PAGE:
Gathering of the Linux tribes By Andrew Leonard
Hackers and suits eye each other warily amid LinuxWorld hoopla

Molotovs and mailing lists By Austin Bunn
When bomb-throwers target e-mail discussions, no one can escape the carnage

Terrors of the Amazon By Lev Grossman
A writer journeys into the strange, savage land of his readers and finds himself performing unspeakable acts

In defense of day traders By Paul Kedrosky
Don't blame them for Net-stock volatility -- they're just doing their job, making the market more efficient

Crips, Bloods in the Web 'hood By Greg Brouwer
Are gang sites for real or for wannabes?

Hotline's civil war By Janelle Brown
The company behind a hot program takes its teenage inventor to court -- while devoted users stew

Hotline to the underground By Janelle Brown
It was invented by a teenager. It's simple to use. And it can turn anyone's computer into a server of legal or illegal files. First of two parts.

The Drudge dynasty By Janelle Brown
Matt isn't the only member of his family to stake out a place on the Web

Yay for Yahoo By Andrew Leonard
How do I love thee? Let me count the pages

Boo for Yahoo By Aaron Weiss
How did the people's champ of the Net get so corporate and lazy?

When candidates spam By Deborah Scoblionkov
A mass e-mailing by a New Jersey Republican stirs up an online hornet's nest

Bear essentials By Tim Cavanaugh
Christopher Byron explains how day traders have fueled the tech market roller derby

The war for Wired By Kevin Kelleher
Lycos' takeover of Wired's Web sites sparks a bitter shareholder battle that could kill the deal

Confessions of an online sex columnist By Patrizia DiLucchio
Sure, talking about sex is fun. So is telling people what to do

The scandal domain name game By Patrick J. Shields
Viewed through the lens of domain registrations, Monicagate looks tawdry in a whole new way

Lawyers, guns, money? By Janelle Brown
Pundits and insiders reveal their personal preparations for the Y2K disaster

Night of the living day traders By Dana Blankenhorn
They buy and sell at ultrasonic speeds. They rarely leave their desks. And they're obsessed with the Net

Tools of the trade By Dana Blankenhorn
New electronic networks like the Island are enabling the day-trading boom

First Amendment wins another round online By Janelle Brown
Court rules against Net censorship bill unconstitutional

The resurrection of Golgotha By Howard Wen
Volunteer programmers rescue a defunct company's software -- and produce a do-it-yourself tool for building 3-D games

Glory among the geeks By Peter Wayner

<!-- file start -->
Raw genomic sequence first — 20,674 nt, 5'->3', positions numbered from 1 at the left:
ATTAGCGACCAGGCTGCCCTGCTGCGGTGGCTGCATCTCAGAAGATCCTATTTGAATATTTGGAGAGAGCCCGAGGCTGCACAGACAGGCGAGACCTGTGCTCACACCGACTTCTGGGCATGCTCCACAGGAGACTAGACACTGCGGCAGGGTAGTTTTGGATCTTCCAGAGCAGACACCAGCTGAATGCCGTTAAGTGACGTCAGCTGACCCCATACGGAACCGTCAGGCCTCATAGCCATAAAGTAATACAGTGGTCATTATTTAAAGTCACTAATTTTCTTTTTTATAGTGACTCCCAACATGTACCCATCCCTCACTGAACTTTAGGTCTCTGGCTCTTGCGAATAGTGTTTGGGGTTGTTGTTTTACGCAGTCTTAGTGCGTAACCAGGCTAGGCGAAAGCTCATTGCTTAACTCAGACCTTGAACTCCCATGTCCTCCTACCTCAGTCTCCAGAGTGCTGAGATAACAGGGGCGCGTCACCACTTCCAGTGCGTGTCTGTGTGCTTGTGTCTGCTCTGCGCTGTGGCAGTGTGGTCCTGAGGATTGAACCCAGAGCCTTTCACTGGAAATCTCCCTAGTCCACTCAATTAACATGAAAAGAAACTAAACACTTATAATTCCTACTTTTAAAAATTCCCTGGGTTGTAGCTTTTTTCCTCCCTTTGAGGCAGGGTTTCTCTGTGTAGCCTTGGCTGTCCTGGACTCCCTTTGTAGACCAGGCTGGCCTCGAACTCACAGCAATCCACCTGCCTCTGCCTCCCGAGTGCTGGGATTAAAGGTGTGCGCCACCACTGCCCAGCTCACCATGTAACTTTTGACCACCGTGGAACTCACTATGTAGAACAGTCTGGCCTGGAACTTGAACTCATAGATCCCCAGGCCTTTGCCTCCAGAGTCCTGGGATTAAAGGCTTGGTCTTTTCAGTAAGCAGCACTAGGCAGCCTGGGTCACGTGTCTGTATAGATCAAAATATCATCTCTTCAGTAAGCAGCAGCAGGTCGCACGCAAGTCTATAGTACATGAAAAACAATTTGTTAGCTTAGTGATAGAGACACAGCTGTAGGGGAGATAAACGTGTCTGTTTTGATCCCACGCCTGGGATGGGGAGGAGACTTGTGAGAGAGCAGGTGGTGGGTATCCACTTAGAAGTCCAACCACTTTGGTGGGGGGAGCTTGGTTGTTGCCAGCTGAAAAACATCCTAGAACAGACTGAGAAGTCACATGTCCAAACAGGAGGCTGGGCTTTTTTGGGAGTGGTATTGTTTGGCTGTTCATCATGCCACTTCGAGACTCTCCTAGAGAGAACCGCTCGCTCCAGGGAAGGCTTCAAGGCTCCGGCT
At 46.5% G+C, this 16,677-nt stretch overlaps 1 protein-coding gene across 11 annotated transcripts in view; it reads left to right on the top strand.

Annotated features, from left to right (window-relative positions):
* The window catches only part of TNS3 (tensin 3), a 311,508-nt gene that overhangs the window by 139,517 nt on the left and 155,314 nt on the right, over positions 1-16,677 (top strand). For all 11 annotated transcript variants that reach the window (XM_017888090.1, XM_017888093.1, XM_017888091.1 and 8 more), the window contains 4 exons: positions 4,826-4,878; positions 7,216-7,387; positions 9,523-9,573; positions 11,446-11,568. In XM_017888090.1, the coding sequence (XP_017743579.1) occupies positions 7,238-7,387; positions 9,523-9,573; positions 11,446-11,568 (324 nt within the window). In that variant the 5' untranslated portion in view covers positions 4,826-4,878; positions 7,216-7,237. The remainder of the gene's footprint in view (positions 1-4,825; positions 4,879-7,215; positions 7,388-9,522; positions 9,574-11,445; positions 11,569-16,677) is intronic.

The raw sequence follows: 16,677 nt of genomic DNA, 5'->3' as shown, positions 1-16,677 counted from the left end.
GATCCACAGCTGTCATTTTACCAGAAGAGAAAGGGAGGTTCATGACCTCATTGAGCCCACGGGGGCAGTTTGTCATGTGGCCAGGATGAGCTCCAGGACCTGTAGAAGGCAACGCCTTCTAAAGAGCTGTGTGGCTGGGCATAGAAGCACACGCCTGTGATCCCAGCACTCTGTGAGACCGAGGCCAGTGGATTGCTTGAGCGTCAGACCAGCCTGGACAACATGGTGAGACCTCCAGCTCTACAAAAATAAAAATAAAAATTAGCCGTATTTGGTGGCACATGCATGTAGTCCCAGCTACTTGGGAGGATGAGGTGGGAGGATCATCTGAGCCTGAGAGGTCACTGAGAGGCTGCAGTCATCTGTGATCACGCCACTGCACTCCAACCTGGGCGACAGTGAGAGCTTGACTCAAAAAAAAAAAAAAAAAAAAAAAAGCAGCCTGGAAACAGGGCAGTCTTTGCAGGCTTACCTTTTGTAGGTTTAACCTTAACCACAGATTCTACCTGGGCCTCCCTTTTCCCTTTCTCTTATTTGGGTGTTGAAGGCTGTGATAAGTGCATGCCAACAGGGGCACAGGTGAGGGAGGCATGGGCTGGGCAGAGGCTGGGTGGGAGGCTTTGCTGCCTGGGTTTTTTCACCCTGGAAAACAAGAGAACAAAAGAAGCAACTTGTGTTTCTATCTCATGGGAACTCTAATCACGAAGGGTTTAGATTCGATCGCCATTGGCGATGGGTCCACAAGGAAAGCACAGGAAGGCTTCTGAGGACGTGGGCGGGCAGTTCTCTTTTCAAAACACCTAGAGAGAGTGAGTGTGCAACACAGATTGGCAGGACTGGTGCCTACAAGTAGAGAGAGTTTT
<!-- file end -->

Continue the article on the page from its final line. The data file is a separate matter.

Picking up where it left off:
For serious programmers, contributing code to Linux pays off not in dollars but in respect

Microsoft has your number By Andrew Leonard
Will Office's new registration scheme stop software pirates or hassle users?

Have my shoe talk to your refrigerator By Janelle Brown
Neil Gershenfeld foresees a world in which computers get smart by infiltrating the physical world

Addicted to eBay By Stephanie Zacharek
The auction site is the perfect place for Web users to get back in touch with the world of things and stuff

Floppy with your Frappuccino? By Deborah Claymon
Starbucks, flying under the radar with Circadia Coffee House, woos the tech crowd

There goes the neighborhood By Janelle Brown
Are free Web page companies like GeoCities truly "building communities"?

The telephone toll By David Brake
For European Net users saddled with high phone rates, the meter is always running

Card bards By Robert Rossney
Legend of the Five Rings isn't just a card game -- it's a whole new kind of storytelling

The tortured soul of the Silicon Valley CEO By Janelle Brown
Tech-business thrillers put Gates, Jobs on the couch

Joining the mod squad By Todd Levin
A gray-market "mod chip" supercharges a Sony PlayStation -- but how does it make you feel?

On to Mars? Rebecca Bryant
A grass-roots movement burns to put human beings on the Red Planet -- soon

Five fruity flavors By Janelle Brown
Happy days are here again, at Macworld

The ecology of Java By Peter Wayner
It's not just Sun vs. Microsoft anymore -- as the success of little Transvirtual shows

Ten predictions for 1999 By Janelle Brown, Andrew Leonard And Scott Rosenberg
Jenni in space! Palmagotchi! and other headlines for the new year

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Technology features archives for: 1998 | 1995-97